HL Deb 09 March 1954 vol 186 cc177-9

2.37 p.m.


My Lords, I beg to ask the first Question which stands in my name on the Order Paper.

[The Question was as follows:

To ask Her Majesty's Government whether, with a view to portraying to the world in extensive fashion some of the scenic beauties and historical monuments of the British Isles, they will favourably consider the issue of small British pictorial stamps of low values bearing the Monarch's head and the name of this country.]


My Lords, as my noble friend the Paymaster General said, in answering a Question put down by the noble Viscount in October last, the low value stamps in their present size do not lend themselves very readily to effective pictorial designs. And there is no doubt that most people seem to prefer the smaller to the larger stamps. Your Lordships will appreciate that, as the series of low value stamps of the new reign has just been completed, this is perhaps not the best moment for considering any basic change in their content. Incidentally, so far as I can judge from the comment that has reached me, not only from users in this country but also from abroad, the current new series has been well received. But I can assure the noble Viscount, Lord Elibank, that I have seen to it that his views have been carefully noted, and I have no doubt that they will be taken into consideration when it is decided at some future date to replace the current issue of stamps by a different design.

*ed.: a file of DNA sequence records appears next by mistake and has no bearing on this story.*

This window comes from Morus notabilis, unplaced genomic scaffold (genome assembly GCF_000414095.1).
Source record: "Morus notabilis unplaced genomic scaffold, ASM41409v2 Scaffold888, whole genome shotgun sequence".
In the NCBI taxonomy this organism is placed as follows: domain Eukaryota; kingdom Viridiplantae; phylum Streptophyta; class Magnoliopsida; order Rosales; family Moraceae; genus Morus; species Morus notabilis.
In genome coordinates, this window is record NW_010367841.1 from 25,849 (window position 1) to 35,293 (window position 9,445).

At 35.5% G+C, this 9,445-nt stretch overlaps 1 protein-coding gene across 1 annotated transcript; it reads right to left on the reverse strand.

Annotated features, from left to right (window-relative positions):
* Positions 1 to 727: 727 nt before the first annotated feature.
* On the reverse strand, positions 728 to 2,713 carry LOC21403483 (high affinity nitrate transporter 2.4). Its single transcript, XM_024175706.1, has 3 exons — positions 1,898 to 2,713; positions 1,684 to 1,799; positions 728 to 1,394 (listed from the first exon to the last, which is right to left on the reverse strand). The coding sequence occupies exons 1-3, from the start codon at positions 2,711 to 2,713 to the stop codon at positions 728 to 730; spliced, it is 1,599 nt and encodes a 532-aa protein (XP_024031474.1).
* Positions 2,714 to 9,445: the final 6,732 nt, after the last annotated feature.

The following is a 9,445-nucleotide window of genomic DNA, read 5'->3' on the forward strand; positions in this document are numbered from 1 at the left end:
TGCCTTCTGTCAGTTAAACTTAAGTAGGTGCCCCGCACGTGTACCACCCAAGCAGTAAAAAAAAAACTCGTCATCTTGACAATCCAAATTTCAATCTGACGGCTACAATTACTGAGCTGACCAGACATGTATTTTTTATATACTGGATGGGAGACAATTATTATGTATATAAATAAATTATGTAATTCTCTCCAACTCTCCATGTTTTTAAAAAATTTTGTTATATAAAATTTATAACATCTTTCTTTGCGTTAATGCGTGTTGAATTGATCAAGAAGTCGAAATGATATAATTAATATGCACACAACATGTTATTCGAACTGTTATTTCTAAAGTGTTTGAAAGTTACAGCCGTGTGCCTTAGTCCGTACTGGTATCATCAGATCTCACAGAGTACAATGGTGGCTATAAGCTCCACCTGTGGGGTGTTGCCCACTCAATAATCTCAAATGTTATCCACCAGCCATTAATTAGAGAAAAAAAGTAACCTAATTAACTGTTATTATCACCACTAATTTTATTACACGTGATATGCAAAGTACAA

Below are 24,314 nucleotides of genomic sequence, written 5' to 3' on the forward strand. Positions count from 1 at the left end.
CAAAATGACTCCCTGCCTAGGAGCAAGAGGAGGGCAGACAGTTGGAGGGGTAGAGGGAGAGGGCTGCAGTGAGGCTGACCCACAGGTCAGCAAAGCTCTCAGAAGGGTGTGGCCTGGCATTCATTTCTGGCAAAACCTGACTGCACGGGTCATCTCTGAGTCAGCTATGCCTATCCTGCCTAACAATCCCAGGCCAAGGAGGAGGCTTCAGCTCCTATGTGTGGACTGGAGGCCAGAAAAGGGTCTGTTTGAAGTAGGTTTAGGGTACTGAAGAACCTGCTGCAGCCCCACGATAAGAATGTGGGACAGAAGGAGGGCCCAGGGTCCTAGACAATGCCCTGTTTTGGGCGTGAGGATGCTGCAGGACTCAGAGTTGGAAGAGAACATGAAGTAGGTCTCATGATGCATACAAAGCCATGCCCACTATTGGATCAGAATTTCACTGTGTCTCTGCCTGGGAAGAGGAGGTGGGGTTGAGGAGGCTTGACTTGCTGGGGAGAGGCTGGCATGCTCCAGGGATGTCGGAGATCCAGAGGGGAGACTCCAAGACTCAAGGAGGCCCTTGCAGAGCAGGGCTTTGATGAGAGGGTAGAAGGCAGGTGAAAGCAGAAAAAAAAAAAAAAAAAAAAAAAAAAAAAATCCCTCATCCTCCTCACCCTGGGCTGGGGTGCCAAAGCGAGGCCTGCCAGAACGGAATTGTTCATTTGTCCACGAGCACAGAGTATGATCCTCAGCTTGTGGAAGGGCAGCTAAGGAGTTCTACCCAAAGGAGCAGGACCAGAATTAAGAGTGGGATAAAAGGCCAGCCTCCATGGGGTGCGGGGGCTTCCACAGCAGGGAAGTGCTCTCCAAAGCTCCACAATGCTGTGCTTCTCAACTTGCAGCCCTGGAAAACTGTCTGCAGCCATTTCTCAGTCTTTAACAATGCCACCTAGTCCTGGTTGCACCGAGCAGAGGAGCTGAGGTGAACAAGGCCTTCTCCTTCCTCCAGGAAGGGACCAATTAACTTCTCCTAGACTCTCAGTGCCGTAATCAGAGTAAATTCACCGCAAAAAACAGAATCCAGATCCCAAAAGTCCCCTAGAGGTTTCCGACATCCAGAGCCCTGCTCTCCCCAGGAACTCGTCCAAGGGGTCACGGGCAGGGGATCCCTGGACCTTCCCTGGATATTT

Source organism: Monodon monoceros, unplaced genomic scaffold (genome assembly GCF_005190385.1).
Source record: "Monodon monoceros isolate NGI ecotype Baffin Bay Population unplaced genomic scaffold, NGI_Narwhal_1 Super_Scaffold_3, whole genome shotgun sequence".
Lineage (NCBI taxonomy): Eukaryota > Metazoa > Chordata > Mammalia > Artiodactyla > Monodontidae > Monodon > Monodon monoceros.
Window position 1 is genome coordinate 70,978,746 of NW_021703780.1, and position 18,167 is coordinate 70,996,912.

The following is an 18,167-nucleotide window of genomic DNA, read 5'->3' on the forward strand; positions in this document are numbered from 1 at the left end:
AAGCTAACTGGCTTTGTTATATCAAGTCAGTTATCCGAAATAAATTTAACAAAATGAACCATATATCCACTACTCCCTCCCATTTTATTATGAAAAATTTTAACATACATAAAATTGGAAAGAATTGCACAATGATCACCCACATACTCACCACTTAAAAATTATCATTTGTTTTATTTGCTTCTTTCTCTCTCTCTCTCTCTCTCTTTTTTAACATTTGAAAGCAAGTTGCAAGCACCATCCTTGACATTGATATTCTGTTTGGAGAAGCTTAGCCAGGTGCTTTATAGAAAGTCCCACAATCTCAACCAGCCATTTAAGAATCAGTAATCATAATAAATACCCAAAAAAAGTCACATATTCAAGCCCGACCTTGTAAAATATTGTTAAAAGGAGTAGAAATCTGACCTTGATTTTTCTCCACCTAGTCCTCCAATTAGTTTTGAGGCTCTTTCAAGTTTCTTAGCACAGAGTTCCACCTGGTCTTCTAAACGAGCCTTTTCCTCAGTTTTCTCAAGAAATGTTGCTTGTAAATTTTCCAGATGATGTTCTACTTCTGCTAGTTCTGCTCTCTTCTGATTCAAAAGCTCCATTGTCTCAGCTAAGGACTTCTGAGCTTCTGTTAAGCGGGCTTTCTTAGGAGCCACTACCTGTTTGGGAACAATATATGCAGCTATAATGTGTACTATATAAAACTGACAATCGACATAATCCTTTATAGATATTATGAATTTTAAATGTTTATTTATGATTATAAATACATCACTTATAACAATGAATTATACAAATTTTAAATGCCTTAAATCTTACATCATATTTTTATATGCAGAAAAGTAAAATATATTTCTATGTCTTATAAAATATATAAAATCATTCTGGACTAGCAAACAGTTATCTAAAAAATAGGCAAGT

My Lords, I am grateful to the noble Earl for his Answer. May I say that I hope that eventually my objective will be achieved.


My Lords, may I ask Her Majesty's Government whether they will consider this matter very carefully before substituting pictorial landscape gardening upon even the largest stamps for the dignified forms which we have inherited from our ancestors?


My Lords, I think the whole question of the design of stamps is important, and one to which careful thought should be devoted before any change is made. I can assure the noble Lord, Lord Saltoun, that the consideration which he has mentioned, and many others, will be taken carefully into account.


My Lords, may I ask the noble Earl whether he is unaware of the fact that amongst philatelists there is a feeling that this country is too conservative in respect of stamp design, and. shows a lack of enterprise—enterprise which, if carried out in accordance with what is asked by the noble Viscount, Lord Elibank, would, I am certain, bring considerable grist to the Treasury mill.


I am quite-unaware of such a feeling as the noble Lord has mentioned. Since I assumed my present office I have had fairly close contact with the philatelists' organisation and, indeed, I will take it upon myself to send to the noble Lord a copy of comments which were made by philatelists in the last issue of their journal—comments which were extremely favourable to the new designs.


Have Her Majesty's Government seriously entertained the idea of having a special stamp suitable for Scotland?


They have entertained all sorts of ideas.